The NBA has once again found itself in a China-linked controversy after serial dealmaker Chamath Palihapitiya, a part owner of the Golden State Warriors, dismissed concerns over human rights abuses facing the Uighur minority in China. “Nobody cares about what’s happening to the Uighurs, OK?” the Sri Lankan-born investor said during an episode of the All-In podcast on Saturday, reacting to a comment from cohost Jason Calacanis about the administration of US President Joe Biden’s “very strong” stance on the issue. “I’m telling you a very hard, ugly truth, OK? Of all the things that I care about, yes, it is below
China’s freestyle skier Eileen Gu late on Tuesday announced her arrival in Beijing to her 1.3 million followers on Sina Weibo, as the 18-year-old prepares to take part in the Winter Olympic Games. The San Francisco native, who is also known in China by her Mandarin name Ailing and whose mother is from Beijing, is one of Team China’s best-known athletes. After starting her career competing for the US, she switched to represent China in 2019, winning a number of titles for the country over the past two years. As part of the Olympic bubble, Gu can skip the standard three-week quarantine and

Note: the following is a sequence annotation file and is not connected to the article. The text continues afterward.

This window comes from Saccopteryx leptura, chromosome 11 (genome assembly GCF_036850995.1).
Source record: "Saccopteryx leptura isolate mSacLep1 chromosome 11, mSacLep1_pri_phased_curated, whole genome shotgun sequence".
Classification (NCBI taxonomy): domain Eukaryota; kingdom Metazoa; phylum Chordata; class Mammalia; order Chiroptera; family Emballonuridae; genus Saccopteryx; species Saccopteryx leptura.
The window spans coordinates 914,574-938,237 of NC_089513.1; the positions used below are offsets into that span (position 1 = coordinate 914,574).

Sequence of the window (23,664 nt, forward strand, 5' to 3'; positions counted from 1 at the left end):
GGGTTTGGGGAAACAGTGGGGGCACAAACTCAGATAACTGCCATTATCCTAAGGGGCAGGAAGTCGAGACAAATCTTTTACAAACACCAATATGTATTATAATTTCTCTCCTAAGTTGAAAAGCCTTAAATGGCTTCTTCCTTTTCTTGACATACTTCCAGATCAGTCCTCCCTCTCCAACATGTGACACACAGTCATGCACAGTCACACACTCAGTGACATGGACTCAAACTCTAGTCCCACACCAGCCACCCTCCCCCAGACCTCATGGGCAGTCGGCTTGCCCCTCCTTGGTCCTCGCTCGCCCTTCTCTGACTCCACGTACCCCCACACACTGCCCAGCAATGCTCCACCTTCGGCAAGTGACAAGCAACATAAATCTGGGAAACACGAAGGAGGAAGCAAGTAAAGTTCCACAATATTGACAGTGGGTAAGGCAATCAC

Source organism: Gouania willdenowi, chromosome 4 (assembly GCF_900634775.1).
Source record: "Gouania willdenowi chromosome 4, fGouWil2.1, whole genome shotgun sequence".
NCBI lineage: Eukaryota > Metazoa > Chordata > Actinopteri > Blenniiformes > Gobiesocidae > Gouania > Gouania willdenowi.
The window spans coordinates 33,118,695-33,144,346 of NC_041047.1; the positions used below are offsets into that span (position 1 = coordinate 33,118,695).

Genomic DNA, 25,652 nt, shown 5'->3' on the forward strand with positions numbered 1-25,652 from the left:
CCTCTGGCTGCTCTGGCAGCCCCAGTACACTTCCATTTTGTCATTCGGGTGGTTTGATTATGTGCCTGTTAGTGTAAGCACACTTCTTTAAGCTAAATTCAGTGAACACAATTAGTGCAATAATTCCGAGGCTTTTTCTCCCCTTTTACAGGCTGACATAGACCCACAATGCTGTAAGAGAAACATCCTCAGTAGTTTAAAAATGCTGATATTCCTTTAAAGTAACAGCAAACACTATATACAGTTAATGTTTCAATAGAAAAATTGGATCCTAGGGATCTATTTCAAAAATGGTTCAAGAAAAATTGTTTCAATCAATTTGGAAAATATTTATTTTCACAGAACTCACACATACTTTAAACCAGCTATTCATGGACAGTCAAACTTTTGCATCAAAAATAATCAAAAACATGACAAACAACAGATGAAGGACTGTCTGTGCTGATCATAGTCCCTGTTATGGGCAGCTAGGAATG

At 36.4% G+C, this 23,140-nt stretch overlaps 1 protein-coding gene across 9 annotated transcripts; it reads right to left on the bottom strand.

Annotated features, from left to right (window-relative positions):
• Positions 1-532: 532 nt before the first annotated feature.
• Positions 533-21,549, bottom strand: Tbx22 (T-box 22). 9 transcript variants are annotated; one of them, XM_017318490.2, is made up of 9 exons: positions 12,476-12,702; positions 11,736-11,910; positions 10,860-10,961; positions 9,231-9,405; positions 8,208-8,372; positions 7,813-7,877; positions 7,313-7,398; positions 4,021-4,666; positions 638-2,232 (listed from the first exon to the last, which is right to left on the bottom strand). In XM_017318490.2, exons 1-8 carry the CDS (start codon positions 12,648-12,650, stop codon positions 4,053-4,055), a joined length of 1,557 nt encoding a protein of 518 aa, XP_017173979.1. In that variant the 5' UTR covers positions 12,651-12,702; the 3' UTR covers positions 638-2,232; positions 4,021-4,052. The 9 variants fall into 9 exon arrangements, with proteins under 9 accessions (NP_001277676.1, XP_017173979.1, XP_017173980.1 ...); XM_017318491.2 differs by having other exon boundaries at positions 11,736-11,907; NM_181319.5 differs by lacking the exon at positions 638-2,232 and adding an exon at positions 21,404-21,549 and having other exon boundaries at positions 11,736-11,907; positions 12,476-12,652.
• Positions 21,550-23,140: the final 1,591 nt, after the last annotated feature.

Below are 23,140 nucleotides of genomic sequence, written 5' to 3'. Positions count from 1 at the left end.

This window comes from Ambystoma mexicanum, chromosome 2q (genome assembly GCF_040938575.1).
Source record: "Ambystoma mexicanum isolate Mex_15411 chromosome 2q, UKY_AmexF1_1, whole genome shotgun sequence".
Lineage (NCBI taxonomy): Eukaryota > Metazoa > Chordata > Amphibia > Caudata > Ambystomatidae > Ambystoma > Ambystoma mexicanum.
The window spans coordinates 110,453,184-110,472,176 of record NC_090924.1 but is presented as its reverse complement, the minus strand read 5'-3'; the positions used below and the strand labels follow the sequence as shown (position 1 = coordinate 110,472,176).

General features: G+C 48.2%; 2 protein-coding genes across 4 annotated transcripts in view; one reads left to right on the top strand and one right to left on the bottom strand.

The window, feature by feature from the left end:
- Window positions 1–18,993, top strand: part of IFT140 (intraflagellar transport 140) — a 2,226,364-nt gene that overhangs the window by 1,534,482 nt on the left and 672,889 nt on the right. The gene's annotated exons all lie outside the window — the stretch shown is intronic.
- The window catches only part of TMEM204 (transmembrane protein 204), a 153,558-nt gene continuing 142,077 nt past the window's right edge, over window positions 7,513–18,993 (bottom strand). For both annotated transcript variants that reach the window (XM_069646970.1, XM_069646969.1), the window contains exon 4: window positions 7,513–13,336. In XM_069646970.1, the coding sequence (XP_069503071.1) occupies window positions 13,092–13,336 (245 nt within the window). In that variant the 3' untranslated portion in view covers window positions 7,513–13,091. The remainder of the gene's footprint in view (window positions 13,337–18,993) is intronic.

The MLB’s Pittsburgh Pirates are “expected to sign” right-handed Taiwanese pitcher Chang Hung-leng for a US$500,000 signing bonus, MLB.com reported on Saturday. Twenty-year-old Chang, who graduated from Kaohsiung Municipal Sanmin Senior High School in 2020, has been a focus of local and international talent scouts because his fastballs can reach up to 151kph. After graduating high school, the 1.9m tall Chang joined a baseball training program at Asia University in Taichung, and turned out for the semi-professional Taiwan Power baseball team. If the deal closes, he would become the third active Taiwanese player in the Pirates system, joining pitcher Chen Po-yu and infielder